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I am modelling data exhibiting a tweedie distribution in R using glmer (package lme4). To compare the models I would like to use the AIC and R^2. I have a couple of question on this (example code at the end):

1) Should I even be using the tweedie Family with lme4 and glmer?

2) The AICtweedie function (package tweedie) accepts only glm objects, maybe as many don't agree with AIC for glmm (?), but I adapted it to accept a glmer model object - So my question is, assuming AIC is a good idea for glmm would I simply calculate it in the same way as for a glm?

Adapted AICtweedie function:

AICtweedie_glmer <- function(glmer.obj, k = 2){
  wt <- weights(glmer.obj)
  n <- length(residuals(glmer.obj))
  edf <- n - df.residual(glmer.obj)
  dev <- deviance(glmer.obj)
  disp <- dev/n
  mu <- glmer.obj@resp$mu
  y <- glmer.obj@resp$y
  p <- get("p", envir = environment(glmer.obj@resp$family$variance))
  den <- dtweedie(y = y, mu = mu, phi = disp, power = p)
  AIC <- -2 * sum(log(den) * wt)
  return(AIC + k * (edf + 1))
}

3) I wanted to use the r.squaredGLMM function (package piecewiseSEM) to calculate marginal and conditional R^2 but it seems the tweedie Family is not yet implemented. apologies for not inline formulae, I couldn't embed Images.

In the paper of Nakagawa et al. ("The coefficient of determination R2 and intra-class correlation coefficient from generalized linear mixed-effects models revisited and expanded") they say the formulations (marginal & conditional) are applicable to tweedie distributions too. The formulae contain the Terms: variance of fixed effects, variance of random effects, and residual variance or observation-level variance .

From the publication I can obtain observation-level variance using this, with μ "the mean on the observed scale" and φ "the dispersion Parameter"

I think observation-level variance can therefore be calculated from a glmer object so:

m <- mean(glmer.obj@resp$y)
p <- get("p", envir = environment(glmer.obj@resp$family$variance))
disp <- dev/n
varObs <- (disp*(m^p)^-2)

Taking the forumla inside the r.squaredGLMM function (marginal for example):

Rm <- varF/(varF+varRand+varDist+varDisp)

So my second question is: Is it correct to simply replace varDist + varDisp with my calculated varObs? Or have I overlooked something?

# EXAMPLE #

# create a glmer object with Response of tweedie dist:
y1 <- data.frame(y= rtweedie(500, p= 1.6, mu= 150, phi= 0.65), x="1")
y2 <- data.frame(y=rtweedie(500, p= 1.6, mu= 200, phi= 0.65), x="2")

glmer.obj <- glmer(y ~ 1 +(1|x),data=rbind(y1,y2),family=tweedie(var.power = 1.6))

# varF and varRand taken from package piecewiseSEM:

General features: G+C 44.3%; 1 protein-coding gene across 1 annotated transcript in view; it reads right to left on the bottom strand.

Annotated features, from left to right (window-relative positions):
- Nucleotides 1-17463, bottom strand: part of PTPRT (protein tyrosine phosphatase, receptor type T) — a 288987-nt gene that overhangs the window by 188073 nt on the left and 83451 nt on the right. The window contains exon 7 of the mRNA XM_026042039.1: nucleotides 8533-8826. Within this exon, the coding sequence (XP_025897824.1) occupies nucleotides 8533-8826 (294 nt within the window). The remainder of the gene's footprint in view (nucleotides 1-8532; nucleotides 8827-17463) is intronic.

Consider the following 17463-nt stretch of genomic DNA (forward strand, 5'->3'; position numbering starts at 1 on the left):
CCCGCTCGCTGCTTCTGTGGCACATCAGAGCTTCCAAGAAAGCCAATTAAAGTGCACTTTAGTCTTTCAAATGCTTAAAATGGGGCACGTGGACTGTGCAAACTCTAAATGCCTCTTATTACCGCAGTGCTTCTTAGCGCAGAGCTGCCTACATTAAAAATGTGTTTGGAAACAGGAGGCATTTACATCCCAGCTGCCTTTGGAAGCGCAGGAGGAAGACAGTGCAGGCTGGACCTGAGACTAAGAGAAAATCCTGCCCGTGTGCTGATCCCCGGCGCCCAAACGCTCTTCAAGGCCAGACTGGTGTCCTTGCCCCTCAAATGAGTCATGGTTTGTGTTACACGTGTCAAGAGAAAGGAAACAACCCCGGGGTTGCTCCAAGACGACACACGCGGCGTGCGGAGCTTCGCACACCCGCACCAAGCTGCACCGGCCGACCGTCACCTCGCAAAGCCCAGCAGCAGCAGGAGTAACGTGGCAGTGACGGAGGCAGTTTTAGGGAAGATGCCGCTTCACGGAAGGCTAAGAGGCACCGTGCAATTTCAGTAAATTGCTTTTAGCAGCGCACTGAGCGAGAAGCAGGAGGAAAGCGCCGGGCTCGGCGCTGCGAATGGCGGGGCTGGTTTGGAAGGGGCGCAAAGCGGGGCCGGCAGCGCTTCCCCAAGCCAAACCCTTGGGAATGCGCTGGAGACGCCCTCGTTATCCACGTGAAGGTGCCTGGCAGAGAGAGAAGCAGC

varF <- var(as.vector(lme4::fixef(glmer.obj) %*% t(glmer.obj@pp$X)))

varRand <- sum(sapply(
  VarCorr(glmer.obj)[!sapply(unique(unlist(strsplit(names(ranef    (glmer.obj)),":|/"))), 
                  function(l) length(unique(glmer.obj@frame[,l])) == nrow(glmer.obj@frame))],
function(Sigma){X <- model.matrix(glmer.obj)
              Z <- X[,rownames(Sigma)]
              sum(diag(Z %*% Sigma %*% t(Z)))/nrow(X)})) 

n <- length(residuals(glmer.obj))
dev <- deviance(glmer.obj)
m <- mean(glmer.obj@resp$y)
p <- get("p", envir = environment(glmer.obj@resp$family$variance))
disp <- dev/n
varObs <- (disp*(m^p)^-2)


# Calculate marginal R-squared 
Rm <- varF/(varF+varRand+varObs) 

# Calculate conditional R-squared (fixed effects+random effects/total variance) 
Rc <- (varF+varRand)/(varF+varRand+varObs)

Thanks stackoverflow community! (from a long time reader, first time poster).

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closed as too broad by mdewey, kjetil b halvorsen, Robert Long, gung Aug 19 at 15:14

Please edit the question to limit it to a specific problem with enough detail to identify an adequate answer. Avoid asking multiple distinct questions at once. See the How to Ask page for help clarifying this question. If this question can be reworded to fit the rules in the help center, please edit the question.

migrated from stackoverflow.com Jan 29 '18 at 16:11

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  • 1
    $\begingroup$ "I am modelling data exhibiting a tweedie distribution" The distribution of data is not very relevant for regression analysis. What is important is the distribution of residuals. There is currently no way to assess from your question if use of tweedie distribution is appropriate/necessary at all, apart from the implementation details. $\endgroup$ – Roland Jan 29 '18 at 14:41
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    $\begingroup$ @Roland Thanks for your Response! I thought I should employ tweedie family because my response is Zero inflated - Looks somewhat like the top-right graph here. The residuals after fitting my base model are quite even (I can't post Images as I'm too new), the variance can be assumed to be constant. $\endgroup$ – Joe Pizzle Jan 29 '18 at 15:03